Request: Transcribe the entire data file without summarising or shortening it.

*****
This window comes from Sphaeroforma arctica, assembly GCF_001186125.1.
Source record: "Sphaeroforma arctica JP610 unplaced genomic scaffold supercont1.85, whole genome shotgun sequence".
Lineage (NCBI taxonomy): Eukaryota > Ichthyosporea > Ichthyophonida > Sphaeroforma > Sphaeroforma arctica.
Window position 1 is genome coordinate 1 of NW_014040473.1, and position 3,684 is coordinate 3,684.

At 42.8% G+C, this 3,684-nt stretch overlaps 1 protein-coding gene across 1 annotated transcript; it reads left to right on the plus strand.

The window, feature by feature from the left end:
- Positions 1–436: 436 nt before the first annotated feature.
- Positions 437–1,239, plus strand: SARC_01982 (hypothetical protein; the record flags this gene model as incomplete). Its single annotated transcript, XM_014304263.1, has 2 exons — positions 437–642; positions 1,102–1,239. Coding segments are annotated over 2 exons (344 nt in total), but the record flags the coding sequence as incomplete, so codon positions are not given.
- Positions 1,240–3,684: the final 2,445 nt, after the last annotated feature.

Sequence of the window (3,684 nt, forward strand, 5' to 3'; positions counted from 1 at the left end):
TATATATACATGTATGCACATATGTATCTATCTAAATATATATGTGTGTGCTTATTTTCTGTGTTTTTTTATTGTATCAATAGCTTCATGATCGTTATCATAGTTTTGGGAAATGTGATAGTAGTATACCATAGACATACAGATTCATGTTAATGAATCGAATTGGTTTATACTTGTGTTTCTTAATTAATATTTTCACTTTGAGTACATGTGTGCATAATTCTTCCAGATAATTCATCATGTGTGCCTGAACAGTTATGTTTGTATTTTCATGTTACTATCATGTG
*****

This window comes from Sphaeroforma arctica, assembly GCF_001186125.1.
Source record: "Sphaeroforma arctica JP610 unplaced genomic scaffold supercont1.85, whole genome shotgun sequence".
Lineage (NCBI taxonomy): Eukaryota > Ichthyosporea > Ichthyophonida > Sphaeroforma > Sphaeroforma arctica.
Window position 1 is genome coordinate 1 of NW_014040473.1, and position 3,684 is coordinate 3,684.

At 42.8% G+C, this 3,684-nt stretch overlaps 1 protein-coding gene across 1 annotated transcript; it reads left to right on the plus strand.

The window, feature by feature from the left end:
- Positions 1–436: 436 nt before the first annotated feature.
- Positions 437–1,239, plus strand: SARC_01982 (hypothetical protein; the record flags this gene model as incomplete). Its single annotated transcript, XM_014304263.1, has 2 exons — positions 437–642; positions 1,102–1,239. Coding segments are annotated over 2 exons (344 nt in total), but the record flags the coding sequence as incomplete, so codon positions are not given.
- Positions 1,240–3,684: the final 2,445 nt, after the last annotated feature.

Sequence of the window (3,684 nt, forward strand, 5' to 3'; positions counted from 1 at the left end):
TATATATACATGTATGCACATATGTATCTATCTAAATATATATGTGTGTGCTTATTTTCTGTGTTTTTTTATTGTATCAATAGCTTCATGATCGTTATCATAGTTTTGGGAAATGTGATAGTAGTATACCATAGACATACAGATTCATGTTAATGAATCGAATTGGTTTATACTTGTGTTTCTTAATTAATATTTTCACTTTGAGTACATGTGTGCATAATTCTTCCAGATAATTCATCATGTGTGCCTGAACAGTTATGTTTGTATTTTCATGTTACTATCATGTG